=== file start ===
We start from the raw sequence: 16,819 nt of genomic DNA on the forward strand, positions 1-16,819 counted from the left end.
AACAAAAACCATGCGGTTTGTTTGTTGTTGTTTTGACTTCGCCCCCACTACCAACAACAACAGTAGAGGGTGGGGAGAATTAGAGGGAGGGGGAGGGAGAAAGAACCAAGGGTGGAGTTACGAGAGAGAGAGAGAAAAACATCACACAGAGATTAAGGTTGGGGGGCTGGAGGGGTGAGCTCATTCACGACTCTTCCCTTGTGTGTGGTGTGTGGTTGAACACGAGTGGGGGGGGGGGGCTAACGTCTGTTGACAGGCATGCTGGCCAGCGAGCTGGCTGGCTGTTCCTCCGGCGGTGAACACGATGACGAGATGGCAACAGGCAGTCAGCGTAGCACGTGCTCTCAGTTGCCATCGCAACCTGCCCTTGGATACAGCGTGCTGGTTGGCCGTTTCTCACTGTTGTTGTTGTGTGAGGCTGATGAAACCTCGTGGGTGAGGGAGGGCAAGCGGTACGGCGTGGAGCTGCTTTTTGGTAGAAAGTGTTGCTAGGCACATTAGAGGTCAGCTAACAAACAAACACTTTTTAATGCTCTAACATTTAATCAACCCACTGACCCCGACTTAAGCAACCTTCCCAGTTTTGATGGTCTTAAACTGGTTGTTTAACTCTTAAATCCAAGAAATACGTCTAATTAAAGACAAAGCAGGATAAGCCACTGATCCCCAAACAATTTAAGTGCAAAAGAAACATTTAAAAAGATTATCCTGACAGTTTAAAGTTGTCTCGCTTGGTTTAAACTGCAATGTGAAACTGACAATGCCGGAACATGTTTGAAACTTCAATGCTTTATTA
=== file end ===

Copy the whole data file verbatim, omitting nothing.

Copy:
We start from the raw sequence: 16,819 nt of genomic DNA on the forward strand, positions 1-16,819 counted from the left end.
AACAAAAACCATGCGGTTTGTTTGTTGTTGTTTTGACTTCGCCCCCACTACCAACAACAACAGTAGAGGGTGGGGAGAATTAGAGGGAGGGGGAGGGAGAAAGAACCAAGGGTGGAGTTACGAGAGAGAGAGAGAAAAACATCACACAGAGATTAAGGTTGGGGGGCTGGAGGGGTGAGCTCATTCACGACTCTTCCCTTGTGTGTGGTGTGTGGTTGAACACGAGTGGGGGGGGGGGGCTAACGTCTGTTGACAGGCATGCTGGCCAGCGAGCTGGCTGGCTGTTCCTCCGGCGGTGAACACGATGACGAGATGGCAACAGGCAGTCAGCGTAGCACGTGCTCTCAGTTGCCATCGCAACCTGCCCTTGGATACAGCGTGCTGGTTGGCCGTTTCTCACTGTTGTTGTTGTGTGAGGCTGATGAAACCTCGTGGGTGAGGGAGGGCAAGCGGTACGGCGTGGAGCTGCTTTTTGGTAGAAAGTGTTGCTAGGCACATTAGAGGTCAGCTAACAAACAAACACTTTTTAATGCTCTAACATTTAATCAACCCACTGACCCCGACTTAAGCAACCTTCCCAGTTTTGATGGTCTTAAACTGGTTGTTTAACTCTTAAATCCAAGAAATACGTCTAATTAAAGACAAAGCAGGATAAGCCACTGATCCCCAAACAATTTAAGTGCAAAAGAAACATTTAAAAAGATTATCCTGACAGTTTAAAGTTGTCTCGCTTGGTTTAAACTGCAATGTGAAACTGACAATGCCGGAACATGTTTGAAACTTCAATGCTTTATTA